A total of 387 members of the SAS cabin crew filled out the survey, with the results published by Sweden's TT newswire on Wednesday, painting a picture of workplace discrimination and harassment at Scandinavia's biggest airline.
Replying to the internal poll, which was launched by SAS in June, 170 respondents claimed they had felt discriminated against in the workplace, 109 said they had experienced bullying and 38 suggested they had been victims of sexual harassment.
“I think it's a special situation at our workplace, because it's often women doing the sexual harassment and bullying,” one unnamed SAS worker told TT.
Many of the accusations were directed at line managers and senior employees.
“These problems have been highlighted several times before, but often the one who pointed out the issues was identified as an over-sensitive whiner and mocked by supervisors,” said another anonymous staff member.
A trade union which represents flight staff declined to comment on the survey, but a press spokesperson for SAS pledged on Wednesday that they would take action.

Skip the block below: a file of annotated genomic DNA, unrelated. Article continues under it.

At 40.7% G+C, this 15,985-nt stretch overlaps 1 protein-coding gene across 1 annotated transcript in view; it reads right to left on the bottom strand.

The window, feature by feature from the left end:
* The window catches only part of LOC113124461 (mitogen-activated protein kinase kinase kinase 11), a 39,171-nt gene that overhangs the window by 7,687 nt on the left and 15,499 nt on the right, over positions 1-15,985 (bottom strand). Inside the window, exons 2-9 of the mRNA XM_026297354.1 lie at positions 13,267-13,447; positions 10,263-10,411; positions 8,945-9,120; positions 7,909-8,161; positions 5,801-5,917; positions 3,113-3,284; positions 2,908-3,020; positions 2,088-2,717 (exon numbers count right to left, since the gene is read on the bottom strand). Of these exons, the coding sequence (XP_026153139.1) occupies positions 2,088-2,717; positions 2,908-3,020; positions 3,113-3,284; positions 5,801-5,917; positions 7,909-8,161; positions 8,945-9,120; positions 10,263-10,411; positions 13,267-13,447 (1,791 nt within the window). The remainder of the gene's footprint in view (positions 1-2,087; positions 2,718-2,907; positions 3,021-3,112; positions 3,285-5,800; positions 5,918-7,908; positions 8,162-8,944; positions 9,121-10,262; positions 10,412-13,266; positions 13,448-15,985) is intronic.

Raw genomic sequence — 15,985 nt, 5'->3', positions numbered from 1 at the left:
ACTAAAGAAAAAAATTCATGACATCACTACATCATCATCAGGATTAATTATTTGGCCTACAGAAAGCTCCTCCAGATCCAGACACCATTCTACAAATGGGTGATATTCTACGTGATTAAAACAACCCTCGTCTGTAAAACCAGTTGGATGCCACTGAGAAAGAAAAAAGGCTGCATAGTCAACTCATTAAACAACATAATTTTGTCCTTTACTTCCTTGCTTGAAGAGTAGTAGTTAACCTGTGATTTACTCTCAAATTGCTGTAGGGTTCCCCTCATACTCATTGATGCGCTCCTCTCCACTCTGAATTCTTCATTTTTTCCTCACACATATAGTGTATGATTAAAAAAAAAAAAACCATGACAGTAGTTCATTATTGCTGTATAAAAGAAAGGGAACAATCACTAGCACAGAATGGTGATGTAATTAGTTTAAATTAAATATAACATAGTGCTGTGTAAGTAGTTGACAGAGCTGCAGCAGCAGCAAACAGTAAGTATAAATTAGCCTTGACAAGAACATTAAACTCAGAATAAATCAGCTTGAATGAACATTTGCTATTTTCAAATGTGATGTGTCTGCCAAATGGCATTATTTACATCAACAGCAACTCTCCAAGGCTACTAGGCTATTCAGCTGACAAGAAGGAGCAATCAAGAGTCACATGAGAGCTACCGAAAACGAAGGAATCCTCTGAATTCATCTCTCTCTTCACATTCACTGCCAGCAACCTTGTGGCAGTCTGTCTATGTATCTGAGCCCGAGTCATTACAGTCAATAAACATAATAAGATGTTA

“We take this very seriously. We have zero tolerance when it comes to this,” Henrik Edström told TT.
A similar survey in 2012 highlighted problems in several of the same areas. Edström said staff would now receive training in a move to put an end to the alleged bullying and sexual harassment for good.
“It's a question of awareness, and this survey is part of that. We are also in discussions with our human resources department about how to move forward,” he said.
It is not the first time SAS has hit the headlines over its working conditions this year. In March, pilots walked out to protest their wages in a strike that lasted four days.
And similar industrial action, over collective agreement and staffing levels, was only called off at the eleventh hour after dramatic overnight negotiations between the airline and unions in May.